It's one thing to judge celebrities on their amateur dancing.
It's another to get away from the desk and show your own stuff.
Bruno Tonioli and Carrie Ann Inaba do just that as their popular series "Dancing With the Stars" spawns the ABC spinoff "Dance War: Bruno vs. Carrie Ann" with a two-hour debut Monday, Jan. 7. Accomplished dancers and choreographers, the title stars assemble teams to compete in song-and-dance numbers of various styles.
Holding to the parent show's tradition, "Dance War" will let viewers decide (following the audition phase) which team fares best each week; the lower-scoring squad's captain -- be it Tonioli or Inaba -- will have to give one of his or her performers the figurative boot. Drew Lachey, the second-season winner of "Dancing With the Stars," serves as host.
During the past season of "Dancing," England-based Tonioli jetted back and forth between Los Angeles and London, where he simultaneously was a judge on the BBC series "Strictly Come Dancing," which inspired the American version. He says he and a colleague devised "Dance War," which also has had a British forerunner in the BBC's "DanceX."
"There always have been shows that were either about singing or dancing," says movie-musical devotee Tonioli, "but I'd never seen the two in a way that combined them in production numbers. I want to see young kids doing a whole range of things, almost like 'The Apprentice' of show business.
"Adding the sportslike element of two teams is very exciting. These are kids who haven't done anything major, let alone prime-time television, so this is a process of discovery. We don't actually know how they will respond."
The "Dance War" idea sits well with Inaba, who explains, "This is more of what I usually do. I normally work with people in the studio, grooming them for the stage. That's what I have been doing for about 15 years, so it's nice to get back to what I do best and where I feel the most comfortable.
"Learning from people as well as teaching them is one of my favorite things, and I've really missed it, as much as it's been wonderful to have a voice on 'Dancing With the Stars.' I miss the physicality of working with people, being the catalyst to encourage them to test their own boundaries through movement and singing and performing. It really is amazing to be able to use your body that way, so I'm really excited about this."
"Dance War" probably wouldn't exist had "Dancing With the Stars" not come first, Tonioli admits.
"It was the same way in the U.K.," he says. "With the BBC having known me from 'Strictly Come Dancing,' it makes people more willing to listen to you than if they don't know who you are. ABC saw what we did there with 'DanceX,' but this isn't identical. I think we've made it even better."
Tonioli considers Inaba his ideal opposite number for "Dance War," reasoning the show needs "personalities people are familiar with. We're introducing a lot of people you've never seen before, and Carrie Ann is very well known, so you don't have to introduce another 'character.' Also, our chemistry works, and that kind of relationship is easier when you know somebody already."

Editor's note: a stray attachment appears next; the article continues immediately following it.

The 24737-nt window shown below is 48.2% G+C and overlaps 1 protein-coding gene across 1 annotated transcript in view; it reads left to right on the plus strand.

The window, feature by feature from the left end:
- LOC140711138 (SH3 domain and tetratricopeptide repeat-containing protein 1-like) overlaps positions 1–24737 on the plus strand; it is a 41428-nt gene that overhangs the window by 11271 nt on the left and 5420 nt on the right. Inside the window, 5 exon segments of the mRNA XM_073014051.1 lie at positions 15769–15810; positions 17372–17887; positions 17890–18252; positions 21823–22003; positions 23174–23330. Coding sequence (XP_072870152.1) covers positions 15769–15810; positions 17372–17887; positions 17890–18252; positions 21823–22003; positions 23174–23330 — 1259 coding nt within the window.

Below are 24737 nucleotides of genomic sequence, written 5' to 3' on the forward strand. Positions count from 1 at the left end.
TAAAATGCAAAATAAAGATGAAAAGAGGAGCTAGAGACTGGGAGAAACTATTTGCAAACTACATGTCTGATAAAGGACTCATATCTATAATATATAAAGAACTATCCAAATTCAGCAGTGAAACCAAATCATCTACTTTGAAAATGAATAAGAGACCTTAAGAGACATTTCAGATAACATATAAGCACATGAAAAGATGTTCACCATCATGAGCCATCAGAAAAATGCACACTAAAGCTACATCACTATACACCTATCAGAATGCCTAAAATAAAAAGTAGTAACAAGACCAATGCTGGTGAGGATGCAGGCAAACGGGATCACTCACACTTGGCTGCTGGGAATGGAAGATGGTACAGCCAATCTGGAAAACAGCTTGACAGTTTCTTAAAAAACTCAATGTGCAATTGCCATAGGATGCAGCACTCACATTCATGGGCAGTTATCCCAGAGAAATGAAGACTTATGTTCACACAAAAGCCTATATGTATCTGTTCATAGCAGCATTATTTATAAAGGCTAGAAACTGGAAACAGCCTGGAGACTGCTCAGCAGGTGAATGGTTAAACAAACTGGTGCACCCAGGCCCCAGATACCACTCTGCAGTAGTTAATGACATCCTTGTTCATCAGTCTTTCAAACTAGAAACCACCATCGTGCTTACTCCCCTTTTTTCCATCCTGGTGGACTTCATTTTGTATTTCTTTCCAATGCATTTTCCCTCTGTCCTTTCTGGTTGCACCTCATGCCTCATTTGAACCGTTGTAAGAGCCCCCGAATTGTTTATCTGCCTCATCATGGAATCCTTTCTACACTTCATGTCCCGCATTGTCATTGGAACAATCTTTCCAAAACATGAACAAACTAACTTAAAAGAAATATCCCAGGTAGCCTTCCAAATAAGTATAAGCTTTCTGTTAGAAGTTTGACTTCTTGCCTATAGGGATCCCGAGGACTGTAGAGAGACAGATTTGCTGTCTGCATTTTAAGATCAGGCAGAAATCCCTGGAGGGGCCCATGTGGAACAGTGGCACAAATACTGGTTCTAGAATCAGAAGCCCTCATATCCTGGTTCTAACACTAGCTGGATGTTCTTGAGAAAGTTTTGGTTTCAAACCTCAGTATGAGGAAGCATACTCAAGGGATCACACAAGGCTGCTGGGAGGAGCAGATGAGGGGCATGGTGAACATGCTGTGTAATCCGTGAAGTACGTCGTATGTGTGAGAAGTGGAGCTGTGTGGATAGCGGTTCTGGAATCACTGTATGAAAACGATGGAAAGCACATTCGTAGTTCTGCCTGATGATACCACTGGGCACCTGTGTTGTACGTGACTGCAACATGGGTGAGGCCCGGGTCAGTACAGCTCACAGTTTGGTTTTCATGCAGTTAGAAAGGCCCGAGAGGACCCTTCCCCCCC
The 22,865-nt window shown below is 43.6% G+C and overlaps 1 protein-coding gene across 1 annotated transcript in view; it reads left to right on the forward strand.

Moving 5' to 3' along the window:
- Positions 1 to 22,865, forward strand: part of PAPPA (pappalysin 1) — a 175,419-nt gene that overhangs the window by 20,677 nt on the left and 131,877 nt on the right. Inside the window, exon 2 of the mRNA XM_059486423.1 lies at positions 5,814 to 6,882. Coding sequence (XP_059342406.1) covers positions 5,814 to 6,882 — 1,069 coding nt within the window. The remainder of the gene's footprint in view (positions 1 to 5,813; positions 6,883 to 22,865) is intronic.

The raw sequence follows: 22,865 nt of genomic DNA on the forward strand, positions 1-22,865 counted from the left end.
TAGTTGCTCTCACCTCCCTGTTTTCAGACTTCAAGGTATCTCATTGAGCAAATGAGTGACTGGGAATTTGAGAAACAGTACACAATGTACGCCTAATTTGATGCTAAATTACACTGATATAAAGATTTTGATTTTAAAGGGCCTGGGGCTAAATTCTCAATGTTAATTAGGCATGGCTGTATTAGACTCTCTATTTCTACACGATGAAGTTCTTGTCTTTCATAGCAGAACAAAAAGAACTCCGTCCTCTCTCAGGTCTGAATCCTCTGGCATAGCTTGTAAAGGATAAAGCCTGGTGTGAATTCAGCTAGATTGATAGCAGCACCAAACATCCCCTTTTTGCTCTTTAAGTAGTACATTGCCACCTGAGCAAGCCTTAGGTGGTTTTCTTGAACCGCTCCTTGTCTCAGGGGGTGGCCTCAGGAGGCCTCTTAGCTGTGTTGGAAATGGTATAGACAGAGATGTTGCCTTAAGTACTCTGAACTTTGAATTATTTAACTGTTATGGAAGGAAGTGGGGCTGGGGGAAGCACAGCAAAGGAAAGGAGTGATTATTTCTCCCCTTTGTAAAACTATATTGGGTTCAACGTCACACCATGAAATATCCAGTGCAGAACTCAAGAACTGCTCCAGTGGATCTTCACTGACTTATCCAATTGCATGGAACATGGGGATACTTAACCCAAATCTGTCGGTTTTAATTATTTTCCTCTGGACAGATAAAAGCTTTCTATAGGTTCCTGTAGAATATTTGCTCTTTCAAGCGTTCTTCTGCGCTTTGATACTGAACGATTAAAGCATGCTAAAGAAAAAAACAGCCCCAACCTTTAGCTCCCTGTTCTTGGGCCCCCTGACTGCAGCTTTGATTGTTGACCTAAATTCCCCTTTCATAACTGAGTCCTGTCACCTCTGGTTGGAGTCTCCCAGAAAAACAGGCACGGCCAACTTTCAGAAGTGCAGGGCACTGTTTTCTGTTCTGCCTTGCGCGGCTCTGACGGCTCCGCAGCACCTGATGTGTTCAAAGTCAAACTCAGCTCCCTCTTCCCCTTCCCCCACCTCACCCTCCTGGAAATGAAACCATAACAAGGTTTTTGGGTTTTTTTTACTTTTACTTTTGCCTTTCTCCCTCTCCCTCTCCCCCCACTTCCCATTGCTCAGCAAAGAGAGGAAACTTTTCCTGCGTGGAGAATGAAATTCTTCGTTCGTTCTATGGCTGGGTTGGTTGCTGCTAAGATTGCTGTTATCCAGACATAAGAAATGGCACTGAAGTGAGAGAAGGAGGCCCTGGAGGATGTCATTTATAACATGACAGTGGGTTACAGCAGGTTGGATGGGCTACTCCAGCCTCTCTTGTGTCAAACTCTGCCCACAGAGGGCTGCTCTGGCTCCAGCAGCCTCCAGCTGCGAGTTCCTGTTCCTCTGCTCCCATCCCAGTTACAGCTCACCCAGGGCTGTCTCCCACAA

Inaba claims she was "very up" for the show "immediately. As soon as they said, 'We want you and Bruno to have different teams,' I said I'd be the first one there. Then as I found out more, with America voting each week and one of us having to cut somebody, I was a little less thrilled. I've never done anything creatively in a competitive way, so the idea was nerve-racking, but this is something that hasn't been done before. I'd never, ever pass up an experience that is new and unique."
Slated to run six weeks, "Dance War" will let Tonioli and Inaba be ready to sit for the next round of "Dancing With the Stars" starting March 17. All the twists and turns of the recently concluded season, including Jane Seymour's food poisoning and Marie Osmond's on-camera fainting (and both contestants' loss of a parent), would seem hard to top. Now, the judges are ready for anything.
"The casting was fantastic," Tonioli says. "I think they all excelled, really. Everybody was very competitive but in a sportsmanlike way, plus you just could not predict all that drama. Look at the shock of Sabrina (Bryan, the 'Cheetah Girl' eliminated earlier than expected). The first week, they had said, 'This girl is going to be in the finals.' Something like that never happens."
"I felt like everybody upped their game and rose a level throughout the show," she says, "and it was really exciting to see. The audience rose to the occasion as well. I think they have learned what good dancing is, what works and doesn't work, and it's interesting to see them kind of grow with the show. It's a huge opportunity to share my opinions on dance. And for me, dance is everything."